How to cultivate great relationships in the workplace – Design the Team Alliance
In this excerpt from my fortnightly newsletter I share a favourite tool to cultivate psychologically safe climates at work, so that workplace relationships thrive and teams can perform at their best.
 
When we talk about psychological safety, we’re talking about a climate in which people feel safe to take interpersonal risks by contributing their ideas, challenging the status quo, asking questions they don’t know the answers to, and admitting mistakes.
 
I don’t know about you, but these are the kinds of teams I’ve most loved being part of and have done some of my best work in.
 
So how psychologically safe does the climate in your team or organisation feel at the moment?
 
Like any climate, a psychologically safe environment can be cultivated by attending to certain conditions. And because we’re dealing with human systems, these conditions are best nurtured relationally through consistent, focused efforts.
 
But for all the benefits, psychological safety is not the destination. The dividends pay off when these efforts add up to positive levels of individual wellbeing and contribution, high performing teams and vibrant, thriving organisations.
 
In my last newsletter excerpt I introduced the idea of the third entity – the distinct sense of ‘we’ in any relationship – and I offered you a technique to experiment with stepping back to hear the voice of the relationship itself.
 
So, let me build on that by asking you this: when the team relationship is psychologically safe, how much more is possible for your team to achieve together?
 
As leaders I believe one aspect of our job is to make cultivating a psychologically safe climate something the whole team commits to and works on together. 
 
How can I increase psychological safety in my team?
 
One research-based model I respect identifies ten significant aspects to psychological safety. The two at the heart of increasing levels of interpersonal risk-taking are ‘Trust Each Other’ and ‘Personally Connected’.
 
So I’d like to share with you a valuable approach to building trust and connection in your teams. It’s called Designing the Team Alliance. This is something you can do the very next time you have a team meeting.
 
How to design your team alliance
 
Taking time to Design the Team Alliance:
  • Helps teams make clear agreements for working together.
  • Take shared responsibility for the climate they wish to create.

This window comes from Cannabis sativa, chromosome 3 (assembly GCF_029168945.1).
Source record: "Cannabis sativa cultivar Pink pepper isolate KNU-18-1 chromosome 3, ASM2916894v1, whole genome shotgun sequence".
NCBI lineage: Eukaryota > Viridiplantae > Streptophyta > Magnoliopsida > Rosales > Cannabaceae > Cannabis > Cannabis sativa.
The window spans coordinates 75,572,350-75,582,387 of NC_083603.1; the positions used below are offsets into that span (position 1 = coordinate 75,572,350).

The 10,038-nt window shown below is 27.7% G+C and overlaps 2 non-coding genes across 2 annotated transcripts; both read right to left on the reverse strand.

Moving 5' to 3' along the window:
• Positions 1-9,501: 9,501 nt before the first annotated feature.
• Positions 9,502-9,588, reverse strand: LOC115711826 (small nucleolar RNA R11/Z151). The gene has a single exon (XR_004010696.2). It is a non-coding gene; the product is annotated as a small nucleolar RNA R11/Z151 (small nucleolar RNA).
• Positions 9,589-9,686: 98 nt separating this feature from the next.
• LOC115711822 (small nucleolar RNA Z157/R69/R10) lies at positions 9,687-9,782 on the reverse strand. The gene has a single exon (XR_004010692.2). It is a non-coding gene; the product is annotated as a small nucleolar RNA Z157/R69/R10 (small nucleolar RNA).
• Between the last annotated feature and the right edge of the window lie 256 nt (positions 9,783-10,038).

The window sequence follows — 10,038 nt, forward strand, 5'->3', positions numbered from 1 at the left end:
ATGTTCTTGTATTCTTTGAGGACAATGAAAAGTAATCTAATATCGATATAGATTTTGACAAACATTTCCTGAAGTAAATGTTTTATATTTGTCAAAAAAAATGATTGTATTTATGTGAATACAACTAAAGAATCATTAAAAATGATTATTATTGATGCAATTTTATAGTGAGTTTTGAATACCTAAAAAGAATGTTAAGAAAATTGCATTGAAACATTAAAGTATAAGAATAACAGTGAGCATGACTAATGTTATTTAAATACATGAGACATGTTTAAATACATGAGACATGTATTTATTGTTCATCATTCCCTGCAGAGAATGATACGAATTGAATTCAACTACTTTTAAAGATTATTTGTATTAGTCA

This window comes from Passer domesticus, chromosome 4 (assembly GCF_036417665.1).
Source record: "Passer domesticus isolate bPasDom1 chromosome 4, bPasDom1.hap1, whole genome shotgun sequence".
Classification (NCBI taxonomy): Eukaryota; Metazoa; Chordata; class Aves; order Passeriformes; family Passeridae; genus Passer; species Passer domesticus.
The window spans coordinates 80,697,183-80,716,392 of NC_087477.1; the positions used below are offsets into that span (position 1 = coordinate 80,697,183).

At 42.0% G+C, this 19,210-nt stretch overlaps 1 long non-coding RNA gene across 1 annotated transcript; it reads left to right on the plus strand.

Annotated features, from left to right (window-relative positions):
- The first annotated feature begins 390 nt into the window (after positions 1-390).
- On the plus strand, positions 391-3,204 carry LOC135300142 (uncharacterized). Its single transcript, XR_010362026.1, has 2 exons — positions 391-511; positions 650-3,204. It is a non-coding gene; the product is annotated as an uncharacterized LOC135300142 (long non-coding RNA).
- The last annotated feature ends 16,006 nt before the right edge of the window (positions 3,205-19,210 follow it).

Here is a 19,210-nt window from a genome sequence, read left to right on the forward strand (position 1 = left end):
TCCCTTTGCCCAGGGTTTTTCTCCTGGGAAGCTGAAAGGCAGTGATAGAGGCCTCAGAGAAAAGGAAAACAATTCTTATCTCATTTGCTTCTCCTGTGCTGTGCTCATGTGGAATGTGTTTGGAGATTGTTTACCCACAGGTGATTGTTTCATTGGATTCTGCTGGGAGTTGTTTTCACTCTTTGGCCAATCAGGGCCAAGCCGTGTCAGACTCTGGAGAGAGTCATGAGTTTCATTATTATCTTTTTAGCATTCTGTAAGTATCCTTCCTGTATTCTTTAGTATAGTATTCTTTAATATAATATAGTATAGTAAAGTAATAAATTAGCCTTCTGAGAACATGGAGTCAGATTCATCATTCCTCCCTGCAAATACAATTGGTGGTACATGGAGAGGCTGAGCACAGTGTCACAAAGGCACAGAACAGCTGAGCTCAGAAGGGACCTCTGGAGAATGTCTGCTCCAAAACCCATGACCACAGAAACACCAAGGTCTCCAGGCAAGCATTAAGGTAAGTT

• And builds commitment and trust as the team holds itself to what it has agreed.
 
Have your team design their agreements using these questions – and capture responses on a virtual whiteboard if you can:
  1. What is the atmosphere or climate you want to create in this team? And how would you know you had that?
  2. What will help when things get difficult?
  3. What will help this team to thrive?
 
I recommend taking each question in turn and giving people a minute to jot down their thoughts. Then, assuming you are virtual, ask people to enter their response to each question in Chat and run through every contribution, adding to a virtual whiteboard or canvas to build the team agreement as you go. If language feels fuzzy, ask clarifying questions to avoid assumptions and misunderstandings.
 
Lastly have each person share their response to this question:
  • What can this team count on me for?
 
This may take 15-30 minutes depending on the size of the team, but that is a relatively small investment in time for the benefits to the increased trust, commitment and psychological safety of the team!
 
Your mission, should you choose to accept it…
 
Is to simply try this. Look at your team diary and identify a meeting where you could introduce a short opening session to Design the Team Alliance. Capture the agreement, share with your team, and check in regularly as to what’s going well and what needs more focus.
 
This great exercise comes from the ORSC playbook, a methodology that reveals the relationship systems intelligence (RSI) behind everything we do, and that underpins my work with organisations, leaders and teams.
 
I’d love to know how you get on with designing your team alliance this week, so do drop me a line to share what impact it has!
 
If you’d like to have a conversation about increasing the psychological safety of your team or organisation, click here to learn more about how our Psychological Safety accredited practitioners can support you. 
 
Here’s to you and to great relationships in the workplace!

Download your complementary guide to the Designing the Team Alliance exercise – yours to keep and share with others

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